4. “The location of the house of the Valerii is fixed with some precision by the fragment of a large travertine base with an elegiac  inscription [CIL VI 3826]  for two members of the family, which was found near the [basilica nova]” (my translation).

Fabiola Fraioli (referenced below, at p 298) was specific that Maxentius had chosen this site for his basilica specifically because of its association with the gens Valeria:

  1. “[Maxentius’] choice of the site for the construction of [the basilica Nova] should be considered in relation to the desire of the Emperor, whose own gentilicum was Valerius, to be associated with the celebrated gens of the early Republic, who owned a house and sepulchre sub Velia.” 

In the context of this assertion, Fabiola Fraioli cited the entries by Filippo Coarelli in the ‘Lexicon Topographicum Urbis Romae’ for:

  1. -the ‘Basilica Constantiniana, B. Nova’, I (1993) 171; and

  2. -the ‘Domus : P. Valerius Publicola’, II (1995) 209-10.

I have not been able to consult these directly, but John Curran (referenced below, at pp 58-9) referenced the first in his account of this Maxentian project:

  1. “The choice of the Velia [for the site of the basilica nova] was no accident.  According to Coarelli, Maxentius was tapping into some of the most ancient traditions of the city.  The most celebrated member of the gens Valeria, P. Valerius Publicola, had long been associated with the Velia, near the Temple of the Penates: ‘and thus in a point on the hill that seems to correspond to the western apse of the basilica’ where the huge statue of Maxentius stood.”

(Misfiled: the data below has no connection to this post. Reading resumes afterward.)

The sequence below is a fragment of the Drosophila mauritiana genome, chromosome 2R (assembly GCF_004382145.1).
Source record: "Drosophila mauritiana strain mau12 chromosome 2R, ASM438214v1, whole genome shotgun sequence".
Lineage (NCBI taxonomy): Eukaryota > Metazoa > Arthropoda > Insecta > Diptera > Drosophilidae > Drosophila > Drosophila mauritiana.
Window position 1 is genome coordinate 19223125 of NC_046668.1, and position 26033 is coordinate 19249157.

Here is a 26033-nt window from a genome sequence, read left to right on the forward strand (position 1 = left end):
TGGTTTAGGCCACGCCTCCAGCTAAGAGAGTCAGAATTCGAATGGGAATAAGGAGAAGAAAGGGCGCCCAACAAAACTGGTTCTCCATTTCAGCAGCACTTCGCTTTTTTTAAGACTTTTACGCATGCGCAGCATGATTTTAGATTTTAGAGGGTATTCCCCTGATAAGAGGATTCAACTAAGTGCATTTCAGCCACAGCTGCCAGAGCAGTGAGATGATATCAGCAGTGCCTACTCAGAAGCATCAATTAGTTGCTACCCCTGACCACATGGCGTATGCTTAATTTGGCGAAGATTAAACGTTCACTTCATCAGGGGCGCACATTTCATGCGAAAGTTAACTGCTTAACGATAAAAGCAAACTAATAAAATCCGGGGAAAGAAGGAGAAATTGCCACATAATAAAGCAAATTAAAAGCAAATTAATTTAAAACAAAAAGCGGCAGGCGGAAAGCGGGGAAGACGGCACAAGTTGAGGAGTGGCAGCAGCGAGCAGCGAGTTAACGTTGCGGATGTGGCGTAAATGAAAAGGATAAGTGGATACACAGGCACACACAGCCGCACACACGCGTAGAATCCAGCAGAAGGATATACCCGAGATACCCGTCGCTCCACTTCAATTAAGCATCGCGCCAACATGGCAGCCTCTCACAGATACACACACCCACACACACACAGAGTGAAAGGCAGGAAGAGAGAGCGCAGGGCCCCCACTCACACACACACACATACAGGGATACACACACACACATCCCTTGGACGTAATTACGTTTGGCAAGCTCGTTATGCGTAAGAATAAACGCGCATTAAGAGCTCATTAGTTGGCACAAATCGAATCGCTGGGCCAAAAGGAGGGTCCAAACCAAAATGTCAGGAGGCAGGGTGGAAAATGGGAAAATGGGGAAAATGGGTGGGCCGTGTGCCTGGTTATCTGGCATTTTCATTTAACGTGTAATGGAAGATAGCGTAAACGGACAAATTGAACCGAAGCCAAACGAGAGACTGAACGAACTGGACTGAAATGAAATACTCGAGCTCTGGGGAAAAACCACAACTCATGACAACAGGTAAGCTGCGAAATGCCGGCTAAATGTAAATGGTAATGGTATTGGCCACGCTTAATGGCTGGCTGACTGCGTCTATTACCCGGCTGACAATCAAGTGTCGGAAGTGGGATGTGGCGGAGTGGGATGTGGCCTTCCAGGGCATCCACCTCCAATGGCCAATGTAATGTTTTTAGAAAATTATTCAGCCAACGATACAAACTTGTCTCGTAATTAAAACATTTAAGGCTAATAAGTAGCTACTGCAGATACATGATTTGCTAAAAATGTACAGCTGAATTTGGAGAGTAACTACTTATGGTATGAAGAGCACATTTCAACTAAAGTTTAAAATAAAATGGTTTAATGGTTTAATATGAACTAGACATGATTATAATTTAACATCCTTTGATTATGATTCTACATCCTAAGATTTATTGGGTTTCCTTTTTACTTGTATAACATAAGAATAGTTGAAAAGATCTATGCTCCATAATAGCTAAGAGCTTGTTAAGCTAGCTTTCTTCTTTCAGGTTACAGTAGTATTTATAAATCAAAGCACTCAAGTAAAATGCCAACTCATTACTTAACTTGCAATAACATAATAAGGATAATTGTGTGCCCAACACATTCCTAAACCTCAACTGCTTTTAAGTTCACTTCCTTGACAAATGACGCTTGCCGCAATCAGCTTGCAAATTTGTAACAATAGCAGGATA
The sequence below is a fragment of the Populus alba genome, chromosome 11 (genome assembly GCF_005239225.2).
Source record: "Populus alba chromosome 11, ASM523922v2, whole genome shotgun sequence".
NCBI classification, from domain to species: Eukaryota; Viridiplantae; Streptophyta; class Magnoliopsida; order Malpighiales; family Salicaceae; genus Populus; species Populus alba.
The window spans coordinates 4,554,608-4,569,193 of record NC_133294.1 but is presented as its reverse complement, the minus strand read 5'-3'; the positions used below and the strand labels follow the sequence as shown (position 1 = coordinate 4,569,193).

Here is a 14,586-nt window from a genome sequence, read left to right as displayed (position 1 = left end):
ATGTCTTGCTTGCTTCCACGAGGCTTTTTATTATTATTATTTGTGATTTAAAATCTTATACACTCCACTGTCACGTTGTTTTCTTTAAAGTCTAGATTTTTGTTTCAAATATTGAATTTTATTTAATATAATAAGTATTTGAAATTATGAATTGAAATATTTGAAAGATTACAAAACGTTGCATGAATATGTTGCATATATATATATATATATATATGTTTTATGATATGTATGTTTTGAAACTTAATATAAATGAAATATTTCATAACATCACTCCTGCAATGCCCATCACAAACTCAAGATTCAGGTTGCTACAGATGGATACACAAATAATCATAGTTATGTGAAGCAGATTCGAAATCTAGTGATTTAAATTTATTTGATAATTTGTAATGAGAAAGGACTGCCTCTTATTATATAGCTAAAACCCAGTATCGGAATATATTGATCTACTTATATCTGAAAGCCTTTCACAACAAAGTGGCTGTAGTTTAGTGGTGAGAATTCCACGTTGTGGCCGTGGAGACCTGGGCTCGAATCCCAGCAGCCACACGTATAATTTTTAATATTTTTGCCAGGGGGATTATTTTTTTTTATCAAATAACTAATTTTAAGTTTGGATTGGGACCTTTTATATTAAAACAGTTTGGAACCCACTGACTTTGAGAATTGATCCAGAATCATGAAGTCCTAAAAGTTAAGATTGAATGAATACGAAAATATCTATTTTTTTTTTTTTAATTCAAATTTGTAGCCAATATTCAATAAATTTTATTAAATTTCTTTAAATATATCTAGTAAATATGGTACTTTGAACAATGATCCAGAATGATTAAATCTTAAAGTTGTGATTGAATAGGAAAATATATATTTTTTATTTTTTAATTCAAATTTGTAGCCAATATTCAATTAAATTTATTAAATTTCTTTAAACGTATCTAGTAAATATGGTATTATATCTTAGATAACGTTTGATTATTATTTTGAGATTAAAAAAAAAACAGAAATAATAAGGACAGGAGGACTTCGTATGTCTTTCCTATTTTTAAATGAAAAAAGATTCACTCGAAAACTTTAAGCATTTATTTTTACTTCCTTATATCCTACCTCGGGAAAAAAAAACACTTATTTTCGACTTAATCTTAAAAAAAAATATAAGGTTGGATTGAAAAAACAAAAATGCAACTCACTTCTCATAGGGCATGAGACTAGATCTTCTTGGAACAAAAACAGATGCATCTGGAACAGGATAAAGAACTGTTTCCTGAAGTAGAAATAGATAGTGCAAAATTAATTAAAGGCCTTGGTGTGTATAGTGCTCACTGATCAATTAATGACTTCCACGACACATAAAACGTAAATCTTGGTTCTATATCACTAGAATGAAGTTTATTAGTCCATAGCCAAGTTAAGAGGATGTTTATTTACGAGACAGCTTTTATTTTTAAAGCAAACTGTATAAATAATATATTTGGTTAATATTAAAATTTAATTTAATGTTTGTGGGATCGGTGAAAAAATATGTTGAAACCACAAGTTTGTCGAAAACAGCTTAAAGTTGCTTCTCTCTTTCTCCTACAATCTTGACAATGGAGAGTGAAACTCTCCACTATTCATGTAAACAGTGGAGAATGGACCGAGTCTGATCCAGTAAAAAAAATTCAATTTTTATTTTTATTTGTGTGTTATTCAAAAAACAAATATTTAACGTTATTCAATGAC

(The phrase in italics is my translation of a direct quote by John Curran from Filippo Coarelli’s first entry above).

However, there is no direct evidence that Maxentius chose this site for primarily for this dynastic reason.  Indeed, construction might well have started before his break with Maximian (in April 308 AD), at thus a time when his Herculian affiliation was still in place.  It is mre likely that the choice of location was essentially opportunistic, since the existing buildings here might well have been destroyed in the fire that damaged the nearby Temple of Venus and Roma in 307 AD.  In addition:

  1. The proximity of the site to the Temple of Venus and Roma offered a significant aesthetic and iconographic opportunity: as John Curran (referenced below, at p. 58) observed:

  2. “The alignment of the basilica so carefully with the Temple of Venus and Roma suggests a connection between these buildings that was at the very least aesthetic.  But the juxtaposition of the cella of Roma [the west cella of the temple] and Maxentius’ basilica may have [had] a special significance.”

  3. On a more mundane note, the restoration of that temple must have involved a large team of architects and builders and huge stores of building materials.  It may well have been convenient to employ these resources additionally on the construction of the basilica on this nearby site.

Maxentius’ Consecration Coins

        
                          

                                   IMP MAXENTIUS,                                                      DIVO  MAXIMIANO,   

                         DIVO MAXIMIANO PATRI/                                   PATRI MAXENTIUS AUGUSTUS/

                           AETERNAE MEMORIAE                                             AETERNAE MEMORIAE

                                    RIC VI Rome 251                                                             RIC VI Rome 244